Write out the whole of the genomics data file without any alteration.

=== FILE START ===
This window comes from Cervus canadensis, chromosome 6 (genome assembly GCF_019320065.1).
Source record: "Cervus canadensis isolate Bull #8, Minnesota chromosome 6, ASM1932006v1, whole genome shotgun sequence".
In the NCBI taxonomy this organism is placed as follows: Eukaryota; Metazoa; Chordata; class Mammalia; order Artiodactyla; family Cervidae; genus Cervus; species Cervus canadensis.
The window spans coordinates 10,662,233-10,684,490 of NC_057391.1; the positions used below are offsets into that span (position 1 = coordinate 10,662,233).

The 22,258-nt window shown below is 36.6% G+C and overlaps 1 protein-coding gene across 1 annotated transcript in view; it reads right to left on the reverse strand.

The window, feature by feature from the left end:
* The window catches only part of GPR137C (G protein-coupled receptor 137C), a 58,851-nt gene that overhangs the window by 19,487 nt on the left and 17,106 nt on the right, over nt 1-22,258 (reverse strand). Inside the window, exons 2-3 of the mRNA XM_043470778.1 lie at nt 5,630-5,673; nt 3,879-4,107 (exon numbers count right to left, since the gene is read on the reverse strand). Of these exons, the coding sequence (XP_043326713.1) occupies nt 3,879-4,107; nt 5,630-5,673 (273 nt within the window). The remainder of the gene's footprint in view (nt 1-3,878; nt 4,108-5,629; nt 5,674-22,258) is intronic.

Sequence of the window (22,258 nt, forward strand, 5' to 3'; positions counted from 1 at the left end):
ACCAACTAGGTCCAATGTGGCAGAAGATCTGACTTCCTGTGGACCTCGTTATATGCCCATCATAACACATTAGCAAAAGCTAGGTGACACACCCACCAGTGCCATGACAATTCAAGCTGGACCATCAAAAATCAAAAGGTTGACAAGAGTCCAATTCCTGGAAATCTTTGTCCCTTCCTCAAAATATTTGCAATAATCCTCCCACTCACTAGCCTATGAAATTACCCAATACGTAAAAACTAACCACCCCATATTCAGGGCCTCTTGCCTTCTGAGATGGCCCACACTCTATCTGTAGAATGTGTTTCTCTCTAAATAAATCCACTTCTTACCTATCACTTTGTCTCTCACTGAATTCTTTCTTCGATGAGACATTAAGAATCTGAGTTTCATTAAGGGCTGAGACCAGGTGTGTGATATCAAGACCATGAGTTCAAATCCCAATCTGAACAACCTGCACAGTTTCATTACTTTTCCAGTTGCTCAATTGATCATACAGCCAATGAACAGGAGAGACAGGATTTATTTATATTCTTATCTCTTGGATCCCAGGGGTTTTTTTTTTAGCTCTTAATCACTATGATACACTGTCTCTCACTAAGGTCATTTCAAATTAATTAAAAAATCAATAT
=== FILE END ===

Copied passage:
This window comes from Cervus canadensis, chromosome 6 (genome assembly GCF_019320065.1).
Source record: "Cervus canadensis isolate Bull #8, Minnesota chromosome 6, ASM1932006v1, whole genome shotgun sequence".
In the NCBI taxonomy this organism is placed as follows: Eukaryota; Metazoa; Chordata; class Mammalia; order Artiodactyla; family Cervidae; genus Cervus; species Cervus canadensis.
The window spans coordinates 10,662,233-10,684,490 of NC_057391.1; the positions used below are offsets into that span (position 1 = coordinate 10,662,233).

The 22,258-nt window shown below is 36.6% G+C and overlaps 1 protein-coding gene across 1 annotated transcript in view; it reads right to left on the reverse strand.

The window, feature by feature from the left end:
* The window catches only part of GPR137C (G protein-coupled receptor 137C), a 58,851-nt gene that overhangs the window by 19,487 nt on the left and 17,106 nt on the right, over nt 1-22,258 (reverse strand). Inside the window, exons 2-3 of the mRNA XM_043470778.1 lie at nt 5,630-5,673; nt 3,879-4,107 (exon numbers count right to left, since the gene is read on the reverse strand). Of these exons, the coding sequence (XP_043326713.1) occupies nt 3,879-4,107; nt 5,630-5,673 (273 nt within the window). The remainder of the gene's footprint in view (nt 1-3,878; nt 4,108-5,629; nt 5,674-22,258) is intronic.

Sequence of the window (22,258 nt, forward strand, 5' to 3'; positions counted from 1 at the left end):
ACCAACTAGGTCCAATGTGGCAGAAGATCTGACTTCCTGTGGACCTCGTTATATGCCCATCATAACACATTAGCAAAAGCTAGGTGACACACCCACCAGTGCCATGACAATTCAAGCTGGACCATCAAAAATCAAAAGGTTGACAAGAGTCCAATTCCTGGAAATCTTTGTCCCTTCCTCAAAATATTTGCAATAATCCTCCCACTCACTAGCCTATGAAATTACCCAATACGTAAAAACTAACCACCCCATATTCAGGGCCTCTTGCCTTCTGAGATGGCCCACACTCTATCTGTAGAATGTGTTTCTCTCTAAATAAATCCACTTCTTACCTATCACTTTGTCTCTCACTGAATTCTTTCTTCGATGAGACATTAAGAATCTGAGTTTCATTAAGGGCTGAGACCAGGTGTGTGATATCAAGACCATGAGTTCAAATCCCAATCTGAACAACCTGCACAGTTTCATTACTTTTCCAGTTGCTCAATTGATCATACAGCCAATGAACAGGAGAGACAGGATTTATTTATATTCTTATCTCTTGGATCCCAGGGGTTTTTTTTTTAGCTCTTAATCACTATGATACACTGTCTCTCACTAAGGTCATTTCAAATTAATTAAAAAATCAATAT